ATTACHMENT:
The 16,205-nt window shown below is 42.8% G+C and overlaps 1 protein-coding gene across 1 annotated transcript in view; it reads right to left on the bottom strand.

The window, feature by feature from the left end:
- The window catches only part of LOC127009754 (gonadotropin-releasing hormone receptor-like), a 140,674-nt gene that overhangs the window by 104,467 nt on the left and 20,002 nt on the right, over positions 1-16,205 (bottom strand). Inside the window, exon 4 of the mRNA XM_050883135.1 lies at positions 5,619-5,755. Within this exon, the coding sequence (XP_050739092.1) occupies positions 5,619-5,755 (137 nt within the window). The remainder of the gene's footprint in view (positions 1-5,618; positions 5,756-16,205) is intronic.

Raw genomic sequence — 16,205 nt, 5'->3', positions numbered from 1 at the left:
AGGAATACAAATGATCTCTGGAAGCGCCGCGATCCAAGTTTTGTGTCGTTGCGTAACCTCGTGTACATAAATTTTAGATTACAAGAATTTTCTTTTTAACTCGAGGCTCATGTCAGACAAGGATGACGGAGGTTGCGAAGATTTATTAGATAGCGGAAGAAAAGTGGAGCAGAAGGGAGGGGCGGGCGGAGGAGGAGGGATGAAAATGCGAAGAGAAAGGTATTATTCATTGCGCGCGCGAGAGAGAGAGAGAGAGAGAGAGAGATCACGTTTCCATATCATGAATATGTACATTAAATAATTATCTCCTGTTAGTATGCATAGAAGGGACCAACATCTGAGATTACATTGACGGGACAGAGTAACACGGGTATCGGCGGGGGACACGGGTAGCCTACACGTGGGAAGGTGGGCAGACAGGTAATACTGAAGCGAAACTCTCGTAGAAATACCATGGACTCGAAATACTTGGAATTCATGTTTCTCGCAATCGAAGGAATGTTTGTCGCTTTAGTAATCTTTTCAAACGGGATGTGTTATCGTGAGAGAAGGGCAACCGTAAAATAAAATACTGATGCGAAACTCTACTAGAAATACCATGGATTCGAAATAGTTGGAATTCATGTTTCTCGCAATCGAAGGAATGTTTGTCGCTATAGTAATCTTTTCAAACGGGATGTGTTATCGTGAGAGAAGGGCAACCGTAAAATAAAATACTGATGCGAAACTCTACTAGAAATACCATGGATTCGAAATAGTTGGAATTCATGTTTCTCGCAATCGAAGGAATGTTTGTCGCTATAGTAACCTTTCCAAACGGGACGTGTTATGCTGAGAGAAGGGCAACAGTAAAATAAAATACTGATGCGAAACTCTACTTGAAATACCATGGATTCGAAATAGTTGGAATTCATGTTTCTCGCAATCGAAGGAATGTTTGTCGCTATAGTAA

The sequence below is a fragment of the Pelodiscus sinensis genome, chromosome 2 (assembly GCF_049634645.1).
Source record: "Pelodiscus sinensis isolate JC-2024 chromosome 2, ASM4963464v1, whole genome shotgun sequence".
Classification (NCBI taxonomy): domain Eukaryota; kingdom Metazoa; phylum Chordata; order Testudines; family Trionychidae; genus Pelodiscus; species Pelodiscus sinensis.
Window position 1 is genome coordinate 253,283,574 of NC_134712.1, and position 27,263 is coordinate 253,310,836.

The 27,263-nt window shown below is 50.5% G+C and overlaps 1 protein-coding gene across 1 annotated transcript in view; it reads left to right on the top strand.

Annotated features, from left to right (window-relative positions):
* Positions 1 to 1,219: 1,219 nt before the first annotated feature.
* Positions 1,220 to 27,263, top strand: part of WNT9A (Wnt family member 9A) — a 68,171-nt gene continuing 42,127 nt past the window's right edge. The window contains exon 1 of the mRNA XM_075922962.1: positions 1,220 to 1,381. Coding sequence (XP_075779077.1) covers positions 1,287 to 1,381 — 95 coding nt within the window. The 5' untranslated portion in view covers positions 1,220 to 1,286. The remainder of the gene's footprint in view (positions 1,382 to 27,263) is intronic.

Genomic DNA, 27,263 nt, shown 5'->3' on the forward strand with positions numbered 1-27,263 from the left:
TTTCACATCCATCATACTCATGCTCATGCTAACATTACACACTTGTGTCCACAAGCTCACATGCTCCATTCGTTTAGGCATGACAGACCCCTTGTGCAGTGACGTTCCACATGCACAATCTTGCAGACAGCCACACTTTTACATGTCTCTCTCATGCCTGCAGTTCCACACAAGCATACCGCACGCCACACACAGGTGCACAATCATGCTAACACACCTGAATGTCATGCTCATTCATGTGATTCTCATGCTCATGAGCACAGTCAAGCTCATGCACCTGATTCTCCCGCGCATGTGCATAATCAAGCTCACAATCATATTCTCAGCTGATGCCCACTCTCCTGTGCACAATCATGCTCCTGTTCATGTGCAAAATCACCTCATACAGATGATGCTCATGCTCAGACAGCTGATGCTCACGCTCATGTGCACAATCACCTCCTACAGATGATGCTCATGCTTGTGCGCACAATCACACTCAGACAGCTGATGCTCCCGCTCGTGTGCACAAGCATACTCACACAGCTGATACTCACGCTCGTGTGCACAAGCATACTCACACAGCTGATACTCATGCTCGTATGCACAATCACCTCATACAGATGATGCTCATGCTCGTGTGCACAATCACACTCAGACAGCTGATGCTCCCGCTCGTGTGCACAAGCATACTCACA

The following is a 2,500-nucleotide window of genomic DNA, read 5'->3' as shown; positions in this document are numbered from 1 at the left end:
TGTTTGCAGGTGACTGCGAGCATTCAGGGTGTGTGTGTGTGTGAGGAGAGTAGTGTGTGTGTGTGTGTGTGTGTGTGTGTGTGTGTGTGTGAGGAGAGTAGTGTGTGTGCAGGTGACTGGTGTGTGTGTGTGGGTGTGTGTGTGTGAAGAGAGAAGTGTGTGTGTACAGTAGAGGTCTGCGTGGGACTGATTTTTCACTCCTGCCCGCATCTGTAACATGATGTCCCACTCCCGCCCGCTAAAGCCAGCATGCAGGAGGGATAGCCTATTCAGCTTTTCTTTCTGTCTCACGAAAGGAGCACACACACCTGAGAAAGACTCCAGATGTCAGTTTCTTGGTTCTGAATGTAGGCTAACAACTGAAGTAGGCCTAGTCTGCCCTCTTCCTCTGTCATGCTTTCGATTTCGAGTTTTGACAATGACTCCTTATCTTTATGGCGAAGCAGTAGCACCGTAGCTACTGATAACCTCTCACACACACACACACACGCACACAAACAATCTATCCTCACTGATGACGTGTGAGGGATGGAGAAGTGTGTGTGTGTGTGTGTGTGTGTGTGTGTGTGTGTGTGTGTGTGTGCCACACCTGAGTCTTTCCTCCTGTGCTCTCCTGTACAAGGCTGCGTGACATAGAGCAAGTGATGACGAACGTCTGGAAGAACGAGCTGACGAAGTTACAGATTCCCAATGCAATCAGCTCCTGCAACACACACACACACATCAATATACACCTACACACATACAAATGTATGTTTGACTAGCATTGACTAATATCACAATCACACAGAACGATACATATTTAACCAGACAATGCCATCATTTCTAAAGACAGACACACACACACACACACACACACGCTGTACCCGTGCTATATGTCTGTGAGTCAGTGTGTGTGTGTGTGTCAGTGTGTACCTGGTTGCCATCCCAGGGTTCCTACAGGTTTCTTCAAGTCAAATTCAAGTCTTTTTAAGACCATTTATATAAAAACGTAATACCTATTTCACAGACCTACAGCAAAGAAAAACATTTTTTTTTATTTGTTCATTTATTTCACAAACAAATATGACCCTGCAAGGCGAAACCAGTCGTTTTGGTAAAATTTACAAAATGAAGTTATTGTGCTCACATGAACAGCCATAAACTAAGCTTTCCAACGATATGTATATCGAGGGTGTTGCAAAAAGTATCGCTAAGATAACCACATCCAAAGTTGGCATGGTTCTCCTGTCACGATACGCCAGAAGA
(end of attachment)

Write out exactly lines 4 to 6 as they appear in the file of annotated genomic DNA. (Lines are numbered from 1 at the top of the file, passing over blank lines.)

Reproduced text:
Raw genomic sequence — 16,205 nt, 5'->3', positions numbered from 1 at the left:
AGGAATACAAATGATCTCTGGAAGCGCCGCGATCCAAGTTTTGTGTCGTTGCGTAACCTCGTGTACATAAATTTTAGATTACAAGAATTTTCTTTTTAACTCGAGGCTCATGTCAGACAAGGATGACGGAGGTTGCGAAGATTTATTAGATAGCGGAAGAAAAGTGGAGCAGAAGGGAGGGGCGGGCGGAGGAGGAGGGATGAAAATGCGAAGAGAAAGGTATTATTCATTGCGCGCGCGAGAGAGAGAGAGAGAGAGAGAGAGATCACGTTTCCATATCATGAATATGTACATTAAATAATTATCTCCTGTTAGTATGCATAGAAGGGACCAACATCTGAGATTACATTGACGGGACAGAGTAACACGGGTATCGGCGGGGGACACGGGTAGCCTACACGTGGGAAGGTGGGCAGACAGGTAATACTGAAGCGAAACTCTCGTAGAAATACCATGGACTCGAAATACTTGGAATTCATGTTTCTCGCAATCGAAGGAATGTTTGTCGCTTTAGTAATCTTTTCAAACGGGATGTGTTATCGTGAGAGAAGGGCAACCGTAAAATAAAATACTGATGCGAAACTCTACTAGAAATACCATGGATTCGAAATAGTTGGAATTCATGTTTCTCGCAATCGAAGGAATGTTTGTCGCTATAGTAATCTTTTCAAACGGGATGTGTTATCGTGAGAGAAGGGCAACCGTAAAATAAAATACTGATGCGAAACTCTACTAGAAATACCATGGATTCGAAATAGTTGGAATTCATGTTTCTCGCAATCGAAGGAATGTTTGTCGCTATAGTAACCTTTCCAAACGGGACGTGTTATGCTGAGAGAAGGGCAACAGTAAAATAAAATACTGATGCGAAACTCTACTTGAAATACCATGGATTCGAAATAGTTGGAATTCATGTTTCTCGCAATCGAAGGAATGTTTGTCGCTATAGTAA

The sequence below is a fragment of the Pelodiscus sinensis genome, chromosome 2 (assembly GCF_049634645.1).